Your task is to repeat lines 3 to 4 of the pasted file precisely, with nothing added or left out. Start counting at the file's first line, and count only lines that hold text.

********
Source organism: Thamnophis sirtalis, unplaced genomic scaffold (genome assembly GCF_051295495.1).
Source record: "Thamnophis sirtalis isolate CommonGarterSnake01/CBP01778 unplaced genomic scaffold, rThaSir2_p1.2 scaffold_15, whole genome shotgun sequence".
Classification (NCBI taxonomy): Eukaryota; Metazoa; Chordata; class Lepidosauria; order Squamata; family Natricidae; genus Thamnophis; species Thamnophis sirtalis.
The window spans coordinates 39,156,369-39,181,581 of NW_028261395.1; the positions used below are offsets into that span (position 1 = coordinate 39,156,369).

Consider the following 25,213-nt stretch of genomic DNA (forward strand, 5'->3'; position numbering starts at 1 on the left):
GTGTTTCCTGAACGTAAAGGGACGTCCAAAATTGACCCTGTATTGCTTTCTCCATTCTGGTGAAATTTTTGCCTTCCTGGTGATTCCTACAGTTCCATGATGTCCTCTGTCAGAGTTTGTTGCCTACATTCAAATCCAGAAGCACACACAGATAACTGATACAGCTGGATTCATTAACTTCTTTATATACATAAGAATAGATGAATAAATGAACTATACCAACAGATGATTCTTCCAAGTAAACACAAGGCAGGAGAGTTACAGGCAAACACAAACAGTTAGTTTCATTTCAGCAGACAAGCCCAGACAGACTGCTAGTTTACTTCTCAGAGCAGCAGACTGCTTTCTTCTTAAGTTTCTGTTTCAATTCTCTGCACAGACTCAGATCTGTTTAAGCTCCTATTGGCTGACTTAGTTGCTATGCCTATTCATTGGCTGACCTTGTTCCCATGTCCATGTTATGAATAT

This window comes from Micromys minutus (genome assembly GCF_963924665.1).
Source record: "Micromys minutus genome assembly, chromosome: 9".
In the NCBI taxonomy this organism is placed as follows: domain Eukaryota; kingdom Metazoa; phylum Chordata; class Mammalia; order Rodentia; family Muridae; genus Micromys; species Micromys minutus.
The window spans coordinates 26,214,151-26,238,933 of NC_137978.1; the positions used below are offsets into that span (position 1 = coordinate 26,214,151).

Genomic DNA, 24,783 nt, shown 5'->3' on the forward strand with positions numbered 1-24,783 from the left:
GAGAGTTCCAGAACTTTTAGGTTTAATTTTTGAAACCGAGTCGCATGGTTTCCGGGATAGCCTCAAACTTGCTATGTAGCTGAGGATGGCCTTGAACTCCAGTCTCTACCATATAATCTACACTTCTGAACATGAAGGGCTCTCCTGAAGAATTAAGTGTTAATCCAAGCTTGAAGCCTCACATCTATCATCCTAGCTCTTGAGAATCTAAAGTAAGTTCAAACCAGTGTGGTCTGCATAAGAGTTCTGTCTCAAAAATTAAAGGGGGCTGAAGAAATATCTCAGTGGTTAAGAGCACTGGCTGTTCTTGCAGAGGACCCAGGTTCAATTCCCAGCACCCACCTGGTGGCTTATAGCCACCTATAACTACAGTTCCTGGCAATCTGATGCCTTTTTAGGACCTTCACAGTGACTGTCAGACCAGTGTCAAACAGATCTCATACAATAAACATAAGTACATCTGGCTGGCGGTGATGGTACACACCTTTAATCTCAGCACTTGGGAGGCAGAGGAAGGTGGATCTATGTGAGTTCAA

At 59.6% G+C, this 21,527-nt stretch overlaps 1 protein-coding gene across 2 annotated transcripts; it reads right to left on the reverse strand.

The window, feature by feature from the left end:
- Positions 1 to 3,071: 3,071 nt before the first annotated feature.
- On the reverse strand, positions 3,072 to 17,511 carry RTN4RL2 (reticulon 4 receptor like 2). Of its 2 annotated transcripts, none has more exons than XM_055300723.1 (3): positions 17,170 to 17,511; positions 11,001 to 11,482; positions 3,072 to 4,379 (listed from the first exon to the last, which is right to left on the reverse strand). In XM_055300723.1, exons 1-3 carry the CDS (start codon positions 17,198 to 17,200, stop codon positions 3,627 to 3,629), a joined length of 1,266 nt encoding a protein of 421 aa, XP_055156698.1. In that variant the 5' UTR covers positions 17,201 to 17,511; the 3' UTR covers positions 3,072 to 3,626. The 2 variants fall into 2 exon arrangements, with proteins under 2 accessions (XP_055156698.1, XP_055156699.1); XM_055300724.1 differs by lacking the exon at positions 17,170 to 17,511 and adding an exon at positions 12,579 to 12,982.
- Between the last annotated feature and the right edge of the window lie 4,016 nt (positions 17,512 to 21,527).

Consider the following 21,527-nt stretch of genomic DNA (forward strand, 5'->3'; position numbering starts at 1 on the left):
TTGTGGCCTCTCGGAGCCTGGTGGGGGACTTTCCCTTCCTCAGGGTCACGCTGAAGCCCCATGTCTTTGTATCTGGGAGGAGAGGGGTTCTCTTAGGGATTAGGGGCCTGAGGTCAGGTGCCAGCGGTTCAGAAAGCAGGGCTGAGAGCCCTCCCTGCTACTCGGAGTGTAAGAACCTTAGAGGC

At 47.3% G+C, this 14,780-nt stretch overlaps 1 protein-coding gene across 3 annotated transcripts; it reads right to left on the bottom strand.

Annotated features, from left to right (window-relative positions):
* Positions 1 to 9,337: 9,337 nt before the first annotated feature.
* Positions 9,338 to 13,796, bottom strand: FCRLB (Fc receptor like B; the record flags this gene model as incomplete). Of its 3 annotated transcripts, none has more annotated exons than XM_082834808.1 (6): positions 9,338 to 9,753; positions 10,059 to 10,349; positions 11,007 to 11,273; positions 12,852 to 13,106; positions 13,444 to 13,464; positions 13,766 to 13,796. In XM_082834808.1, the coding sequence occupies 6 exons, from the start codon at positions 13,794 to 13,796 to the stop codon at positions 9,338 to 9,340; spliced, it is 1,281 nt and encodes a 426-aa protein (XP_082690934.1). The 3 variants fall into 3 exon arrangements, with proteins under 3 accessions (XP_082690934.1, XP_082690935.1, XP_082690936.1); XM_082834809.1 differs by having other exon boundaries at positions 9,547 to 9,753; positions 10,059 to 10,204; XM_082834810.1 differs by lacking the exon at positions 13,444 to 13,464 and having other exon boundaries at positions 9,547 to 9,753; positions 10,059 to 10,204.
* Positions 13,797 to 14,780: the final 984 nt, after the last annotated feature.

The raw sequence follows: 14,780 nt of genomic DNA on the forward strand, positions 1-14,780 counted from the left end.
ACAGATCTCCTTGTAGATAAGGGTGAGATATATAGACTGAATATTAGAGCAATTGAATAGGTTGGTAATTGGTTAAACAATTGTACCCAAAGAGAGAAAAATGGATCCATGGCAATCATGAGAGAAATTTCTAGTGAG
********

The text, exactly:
Classification (NCBI taxonomy): Eukaryota; Metazoa; Chordata; class Lepidosauria; order Squamata; family Natricidae; genus Thamnophis; species Thamnophis sirtalis.
The window spans coordinates 39,156,369-39,181,581 of NW_028261395.1; the positions used below are offsets into that span (position 1 = coordinate 39,156,369).